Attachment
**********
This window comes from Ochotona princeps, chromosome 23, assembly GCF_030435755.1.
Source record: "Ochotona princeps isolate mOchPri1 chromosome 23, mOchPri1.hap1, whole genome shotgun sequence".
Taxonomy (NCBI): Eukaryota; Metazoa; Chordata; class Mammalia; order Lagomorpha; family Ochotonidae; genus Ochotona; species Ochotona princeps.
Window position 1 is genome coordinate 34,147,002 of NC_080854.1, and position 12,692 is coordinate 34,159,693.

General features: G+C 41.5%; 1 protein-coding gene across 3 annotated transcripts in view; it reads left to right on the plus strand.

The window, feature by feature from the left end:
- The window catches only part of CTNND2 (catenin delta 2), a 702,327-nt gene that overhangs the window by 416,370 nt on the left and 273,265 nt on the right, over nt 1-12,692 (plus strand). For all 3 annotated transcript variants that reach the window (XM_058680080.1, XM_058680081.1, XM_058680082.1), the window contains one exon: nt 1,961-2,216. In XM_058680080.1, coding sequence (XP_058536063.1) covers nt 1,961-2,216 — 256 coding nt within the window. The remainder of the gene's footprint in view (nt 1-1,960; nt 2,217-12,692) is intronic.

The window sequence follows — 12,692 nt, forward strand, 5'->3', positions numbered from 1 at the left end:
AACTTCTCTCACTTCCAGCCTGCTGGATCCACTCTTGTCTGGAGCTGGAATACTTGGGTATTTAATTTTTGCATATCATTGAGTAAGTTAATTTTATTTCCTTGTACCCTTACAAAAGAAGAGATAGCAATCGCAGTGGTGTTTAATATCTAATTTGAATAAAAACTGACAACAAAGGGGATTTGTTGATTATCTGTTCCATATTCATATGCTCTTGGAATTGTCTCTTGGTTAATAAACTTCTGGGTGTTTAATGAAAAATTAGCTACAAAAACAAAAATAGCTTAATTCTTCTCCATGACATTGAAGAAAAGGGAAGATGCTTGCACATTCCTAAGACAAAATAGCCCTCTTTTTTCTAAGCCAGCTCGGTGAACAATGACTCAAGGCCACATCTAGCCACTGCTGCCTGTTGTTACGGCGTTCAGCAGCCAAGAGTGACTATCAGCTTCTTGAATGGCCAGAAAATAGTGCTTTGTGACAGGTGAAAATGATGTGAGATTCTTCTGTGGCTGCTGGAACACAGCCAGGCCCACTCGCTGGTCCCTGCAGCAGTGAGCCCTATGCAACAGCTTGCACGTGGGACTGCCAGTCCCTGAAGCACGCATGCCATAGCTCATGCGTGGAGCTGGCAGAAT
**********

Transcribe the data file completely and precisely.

This window comes from Ochotona princeps, chromosome 23, assembly GCF_030435755.1.
Source record: "Ochotona princeps isolate mOchPri1 chromosome 23, mOchPri1.hap1, whole genome shotgun sequence".
Taxonomy (NCBI): Eukaryota; Metazoa; Chordata; class Mammalia; order Lagomorpha; family Ochotonidae; genus Ochotona; species Ochotona princeps.
Window position 1 is genome coordinate 34,147,002 of NC_080854.1, and position 12,692 is coordinate 34,159,693.

General features: G+C 41.5%; 1 protein-coding gene across 3 annotated transcripts in view; it reads left to right on the plus strand.

The window, feature by feature from the left end:
- The window catches only part of CTNND2 (catenin delta 2), a 702,327-nt gene that overhangs the window by 416,370 nt on the left and 273,265 nt on the right, over nt 1-12,692 (plus strand). For all 3 annotated transcript variants that reach the window (XM_058680080.1, XM_058680081.1, XM_058680082.1), the window contains one exon: nt 1,961-2,216. In XM_058680080.1, coding sequence (XP_058536063.1) covers nt 1,961-2,216 — 256 coding nt within the window. The remainder of the gene's footprint in view (nt 1-1,960; nt 2,217-12,692) is intronic.

The window sequence follows — 12,692 nt, forward strand, 5'->3', positions numbered from 1 at the left end:
AACTTCTCTCACTTCCAGCCTGCTGGATCCACTCTTGTCTGGAGCTGGAATACTTGGGTATTTAATTTTTGCATATCATTGAGTAAGTTAATTTTATTTCCTTGTACCCTTACAAAAGAAGAGATAGCAATCGCAGTGGTGTTTAATATCTAATTTGAATAAAAACTGACAACAAAGGGGATTTGTTGATTATCTGTTCCATATTCATATGCTCTTGGAATTGTCTCTTGGTTAATAAACTTCTGGGTGTTTAATGAAAAATTAGCTACAAAAACAAAAATAGCTTAATTCTTCTCCATGACATTGAAGAAAAGGGAAGATGCTTGCACATTCCTAAGACAAAATAGCCCTCTTTTTTCTAAGCCAGCTCGGTGAACAATGACTCAAGGCCACATCTAGCCACTGCTGCCTGTTGTTACGGCGTTCAGCAGCCAAGAGTGACTATCAGCTTCTTGAATGGCCAGAAAATAGTGCTTTGTGACAGGTGAAAATGATGTGAGATTCTTCTGTGGCTGCTGGAACACAGCCAGGCCCACTCGCTGGTCCCTGCAGCAGTGAGCCCTATGCAACAGCTTGCACGTGGGACTGCCAGTCCCTGAAGCACGCATGCCATAGCTCATGCGTGGAGCTGGCAGAAT